Image courtesy of Matt H. Wade
In December 2013 I wrote about the Innovation Act, H.R. 3309, a bill focused on patent infringement litigation and other patent law reforms that passed the House of Representatives on a bipartisan basis. My interest in the bill was because it would make the most sweeping changes to the treatment of intellectual property licenses in bankruptcy since the 1988 enactment of Section 365(n) of the Bankruptcy Code. Follow the link in this sentence for a full discussion of the proposed law.
Proposed Changes In The House-Passed Innovation Act. To bring you up to date, here are the four major changes the Innovation Act would make to Section 365(n)’s protections for IP licensees.
- First, it would extend Section 365(n)’s protections, including through an amendment to Section 101(35A) of the Bankruptcy Code’s definition of intellectual property, to licenses of trademarks, service marks, and trade names.
- Second, rejection of a trademark, service mark, or trade name license would not relieve the trustee (or presumably a debtor in possession in a Chapter 11 case) of the debtor’s contractual obligations to monitor and control the quality of a licensed product or service.
- Third, it would expand the payments that a licensee would have to continue to make to the estate, if it elected to retain its license rights, to include not only “royalty” payments but also “other” payments under the license.
- Fourth, it would amend Section 1522 of the Bankruptcy Code to make Section 365(n) directly applicable to Chapter 15 cases, providing that if a foreign representative rejects or repudiates an IP license, the licensee would be entitled to elect to retain its IP rights under Section 365(n).
If enacted and signed by the President, the Innovation Act’s revisions would apply as of the date of enactment to pending and future cases.
After House Passage, Action On A Senate Version. After passing the House, the Innovation Act moved to the Senate and was referred to the Senate Committee on the Judiciary. Senator Patrick Leahy, the Senate Judiciary Committee Chairman, had introduced a similar bill, S. 1720, the “Patent Transparency and Improvements Act of 2013.” As introduced, that bill would have made many of the same changes to Section 365(n) and the Bankruptcy Code definition of intellectual property (specifically, adding in coverage of trademarks as discussed above) as in the House-passed Innovation Act. The Senate bill would have also addressed the applicability of Section 365(n) in Chapter 15 cases, but by amending a different section of Chapter 15.
The Legislation Hits A Roadblock. The Senate Judiciary Committee held a hearing on S. 1720, and a number of discussions and negotiations involving companies affected by patent litigation ensued. However, those efforts reached an impasse and on May 21, 2014, Senator Leahy announced:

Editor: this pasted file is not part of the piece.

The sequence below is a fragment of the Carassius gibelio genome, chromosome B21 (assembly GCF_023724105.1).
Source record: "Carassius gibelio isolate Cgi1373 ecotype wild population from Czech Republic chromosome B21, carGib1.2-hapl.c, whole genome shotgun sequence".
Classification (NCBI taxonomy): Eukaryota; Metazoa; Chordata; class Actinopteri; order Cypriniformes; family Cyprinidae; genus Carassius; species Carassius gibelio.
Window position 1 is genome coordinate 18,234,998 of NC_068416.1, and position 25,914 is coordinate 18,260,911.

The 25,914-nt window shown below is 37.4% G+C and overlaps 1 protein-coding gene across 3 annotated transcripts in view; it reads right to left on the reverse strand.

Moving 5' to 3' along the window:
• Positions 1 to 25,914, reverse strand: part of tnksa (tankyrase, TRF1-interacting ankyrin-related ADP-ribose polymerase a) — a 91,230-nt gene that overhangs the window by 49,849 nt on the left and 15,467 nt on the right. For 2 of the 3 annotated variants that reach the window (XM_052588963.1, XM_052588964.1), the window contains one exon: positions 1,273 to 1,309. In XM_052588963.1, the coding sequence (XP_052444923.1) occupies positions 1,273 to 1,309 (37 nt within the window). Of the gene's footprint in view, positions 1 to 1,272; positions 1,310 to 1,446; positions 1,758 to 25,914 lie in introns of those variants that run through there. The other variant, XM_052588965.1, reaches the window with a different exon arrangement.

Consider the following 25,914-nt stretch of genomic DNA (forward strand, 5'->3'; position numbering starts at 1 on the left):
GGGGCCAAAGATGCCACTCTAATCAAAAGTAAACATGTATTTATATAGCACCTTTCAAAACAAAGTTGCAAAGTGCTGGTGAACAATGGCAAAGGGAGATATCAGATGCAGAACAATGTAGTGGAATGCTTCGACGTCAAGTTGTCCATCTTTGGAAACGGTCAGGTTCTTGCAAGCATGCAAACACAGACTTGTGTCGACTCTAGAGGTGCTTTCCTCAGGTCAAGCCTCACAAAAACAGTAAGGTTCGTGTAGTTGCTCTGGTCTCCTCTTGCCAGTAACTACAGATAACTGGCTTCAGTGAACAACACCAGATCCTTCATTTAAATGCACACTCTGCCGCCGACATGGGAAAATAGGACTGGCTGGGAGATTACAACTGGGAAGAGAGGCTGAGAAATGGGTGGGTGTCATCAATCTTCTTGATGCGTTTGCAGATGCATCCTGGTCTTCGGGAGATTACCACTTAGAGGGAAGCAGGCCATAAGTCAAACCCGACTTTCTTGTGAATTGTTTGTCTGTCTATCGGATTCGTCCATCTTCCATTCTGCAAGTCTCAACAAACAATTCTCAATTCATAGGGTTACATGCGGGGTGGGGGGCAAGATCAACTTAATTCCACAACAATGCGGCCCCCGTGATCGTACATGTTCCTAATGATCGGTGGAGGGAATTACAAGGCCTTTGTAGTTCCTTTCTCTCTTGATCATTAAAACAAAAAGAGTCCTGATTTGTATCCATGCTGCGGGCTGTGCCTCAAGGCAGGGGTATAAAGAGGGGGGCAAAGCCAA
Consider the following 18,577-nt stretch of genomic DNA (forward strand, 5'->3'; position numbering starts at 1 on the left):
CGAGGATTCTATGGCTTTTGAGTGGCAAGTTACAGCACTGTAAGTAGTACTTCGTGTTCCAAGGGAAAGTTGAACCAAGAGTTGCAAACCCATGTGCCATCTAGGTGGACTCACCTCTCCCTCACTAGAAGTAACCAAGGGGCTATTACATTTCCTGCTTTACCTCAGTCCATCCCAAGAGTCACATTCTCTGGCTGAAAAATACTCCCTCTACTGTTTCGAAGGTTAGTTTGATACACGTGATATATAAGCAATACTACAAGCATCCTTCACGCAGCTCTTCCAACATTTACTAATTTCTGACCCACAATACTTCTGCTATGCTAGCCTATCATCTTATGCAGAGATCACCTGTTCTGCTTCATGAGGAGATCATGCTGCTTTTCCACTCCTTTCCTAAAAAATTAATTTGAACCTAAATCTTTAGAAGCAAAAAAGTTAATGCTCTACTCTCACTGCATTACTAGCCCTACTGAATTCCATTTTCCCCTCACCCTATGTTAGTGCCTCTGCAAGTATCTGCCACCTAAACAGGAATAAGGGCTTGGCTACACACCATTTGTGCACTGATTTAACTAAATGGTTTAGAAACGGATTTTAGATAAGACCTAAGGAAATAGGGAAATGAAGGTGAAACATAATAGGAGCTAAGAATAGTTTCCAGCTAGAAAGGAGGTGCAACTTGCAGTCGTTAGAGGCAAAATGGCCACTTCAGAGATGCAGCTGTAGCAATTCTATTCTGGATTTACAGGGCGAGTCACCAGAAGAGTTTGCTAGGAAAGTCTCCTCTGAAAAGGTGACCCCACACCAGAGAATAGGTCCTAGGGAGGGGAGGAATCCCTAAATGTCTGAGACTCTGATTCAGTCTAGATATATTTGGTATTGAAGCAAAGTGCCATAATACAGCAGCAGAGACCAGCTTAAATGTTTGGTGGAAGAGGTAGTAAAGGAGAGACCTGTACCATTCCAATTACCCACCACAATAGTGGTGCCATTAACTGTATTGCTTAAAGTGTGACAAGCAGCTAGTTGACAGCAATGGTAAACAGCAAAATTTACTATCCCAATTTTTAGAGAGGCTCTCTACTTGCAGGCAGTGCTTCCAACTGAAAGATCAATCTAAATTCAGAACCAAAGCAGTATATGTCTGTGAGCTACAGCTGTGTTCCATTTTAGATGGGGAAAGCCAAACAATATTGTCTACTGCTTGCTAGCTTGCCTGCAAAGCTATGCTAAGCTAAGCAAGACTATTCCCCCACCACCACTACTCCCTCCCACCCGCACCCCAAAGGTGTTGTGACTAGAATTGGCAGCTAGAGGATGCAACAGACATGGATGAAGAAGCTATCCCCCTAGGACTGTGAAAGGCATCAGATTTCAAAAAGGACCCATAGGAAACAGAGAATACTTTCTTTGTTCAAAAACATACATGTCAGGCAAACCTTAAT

We have been working for almost a year with countless stakeholders on legislation to address the problem of patent trolls who are misusing the patent system. This is a real problem facing businesses in Vermont and across the country.
Unfortunately, there has been no agreement on how to combat the scourge of patent trolls on our economy without burdening the companies and universities who rely on the patent system every day to protect their inventions. We have heard repeated concerns that the House-passed bill went beyond the scope of addressing patent trolls, and would have severe unintended consequences on legitimate patent holders who employ thousands of Americans.
I have said all along that we needed broad bipartisan support to get a bill through the Senate. Regrettably, competing companies on both sides of this issue refused to come to agreement on how to achieve that goal.
Because there is not sufficient support behind any comprehensive deal, I am taking the patent bill off the Senate Judiciary Committee agenda. If the stakeholders are able to reach a more targeted agreement that focuses on the problem of patent trolls, there will be a path for passage this year and I will bring it immediately to the Committee.
We can all agree that patent trolls abuse the current patent system. I hope we are able to return to this issue this year.
Conclusion. Senator Leahy’s statement makes clear that the focus of this legislation is on patent litigation reform, not bankruptcy and IP licenses. The fate of the legislation will depend on whether the interested parties can reach agreement on those patent issues. However, the stalling of the patent legislation also means the bankruptcy provisions, at least for now, will stay on hold; it seems unlikely the bankruptcy provisions would move forward in legislation separate from the overall patent reform effort. Stay tuned, but the odds now seem considerably lower that these changes to the treatment of IP licenses in bankruptcy will be enacted.